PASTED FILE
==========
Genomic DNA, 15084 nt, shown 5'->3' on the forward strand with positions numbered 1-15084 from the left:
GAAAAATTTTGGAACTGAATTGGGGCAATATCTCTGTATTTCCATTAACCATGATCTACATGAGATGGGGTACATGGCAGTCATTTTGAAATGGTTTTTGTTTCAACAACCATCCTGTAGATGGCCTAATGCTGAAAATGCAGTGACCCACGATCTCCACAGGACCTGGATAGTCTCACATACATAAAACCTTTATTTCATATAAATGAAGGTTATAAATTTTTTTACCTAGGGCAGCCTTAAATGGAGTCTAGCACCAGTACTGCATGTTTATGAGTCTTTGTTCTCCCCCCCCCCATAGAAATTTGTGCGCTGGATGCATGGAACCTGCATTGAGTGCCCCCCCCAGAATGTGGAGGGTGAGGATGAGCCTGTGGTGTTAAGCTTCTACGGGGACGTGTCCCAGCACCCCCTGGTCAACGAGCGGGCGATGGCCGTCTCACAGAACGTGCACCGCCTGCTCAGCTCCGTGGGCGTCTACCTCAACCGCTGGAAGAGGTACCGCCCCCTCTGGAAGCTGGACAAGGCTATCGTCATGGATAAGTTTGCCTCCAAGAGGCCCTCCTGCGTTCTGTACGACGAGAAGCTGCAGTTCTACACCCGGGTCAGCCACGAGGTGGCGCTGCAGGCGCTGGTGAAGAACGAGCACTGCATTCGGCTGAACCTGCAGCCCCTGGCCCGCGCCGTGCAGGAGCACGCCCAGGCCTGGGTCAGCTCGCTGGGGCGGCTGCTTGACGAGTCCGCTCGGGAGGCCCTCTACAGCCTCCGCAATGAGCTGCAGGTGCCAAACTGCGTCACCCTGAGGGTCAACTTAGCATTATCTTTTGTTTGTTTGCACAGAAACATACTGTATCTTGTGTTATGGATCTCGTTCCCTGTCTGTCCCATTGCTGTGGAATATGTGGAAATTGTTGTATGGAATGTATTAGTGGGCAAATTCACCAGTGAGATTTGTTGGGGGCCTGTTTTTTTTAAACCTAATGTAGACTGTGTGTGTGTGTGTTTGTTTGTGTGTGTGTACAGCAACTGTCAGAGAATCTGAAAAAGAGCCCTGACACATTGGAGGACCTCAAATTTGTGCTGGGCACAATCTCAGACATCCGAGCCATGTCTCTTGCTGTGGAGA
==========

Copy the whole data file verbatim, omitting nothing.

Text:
Genomic DNA, 15084 nt, shown 5'->3' on the forward strand with positions numbered 1-15084 from the left:
GAAAAATTTTGGAACTGAATTGGGGCAATATCTCTGTATTTCCATTAACCATGATCTACATGAGATGGGGTACATGGCAGTCATTTTGAAATGGTTTTTGTTTCAACAACCATCCTGTAGATGGCCTAATGCTGAAAATGCAGTGACCCACGATCTCCACAGGACCTGGATAGTCTCACATACATAAAACCTTTATTTCATATAAATGAAGGTTATAAATTTTTTTACCTAGGGCAGCCTTAAATGGAGTCTAGCACCAGTACTGCATGTTTATGAGTCTTTGTTCTCCCCCCCCCCATAGAAATTTGTGCGCTGGATGCATGGAACCTGCATTGAGTGCCCCCCCCAGAATGTGGAGGGTGAGGATGAGCCTGTGGTGTTAAGCTTCTACGGGGACGTGTCCCAGCACCCCCTGGTCAACGAGCGGGCGATGGCCGTCTCACAGAACGTGCACCGCCTGCTCAGCTCCGTGGGCGTCTACCTCAACCGCTGGAAGAGGTACCGCCCCCTCTGGAAGCTGGACAAGGCTATCGTCATGGATAAGTTTGCCTCCAAGAGGCCCTCCTGCGTTCTGTACGACGAGAAGCTGCAGTTCTACACCCGGGTCAGCCACGAGGTGGCGCTGCAGGCGCTGGTGAAGAACGAGCACTGCATTCGGCTGAACCTGCAGCCCCTGGCCCGCGCCGTGCAGGAGCACGCCCAGGCCTGGGTCAGCTCGCTGGGGCGGCTGCTTGACGAGTCCGCTCGGGAGGCCCTCTACAGCCTCCGCAATGAGCTGCAGGTGCCAAACTGCGTCACCCTGAGGGTCAACTTAGCATTATCTTTTGTTTGTTTGCACAGAAACATACTGTATCTTGTGTTATGGATCTCGTTCCCTGTCTGTCCCATTGCTGTGGAATATGTGGAAATTGTTGTATGGAATGTATTAGTGGGCAAATTCACCAGTGAGATTTGTTGGGGGCCTGTTTTTTTTAAACCTAATGTAGACTGTGTGTGTGTGTGTTTGTTTGTGTGTGTGTACAGCAACTGTCAGAGAATCTGAAAAAGAGCCCTGACACATTGGAGGACCTCAAATTTGTGCTGGGCACAATCTCAGACATCCGAGCCATGTCTCTTGCTGTGGAGA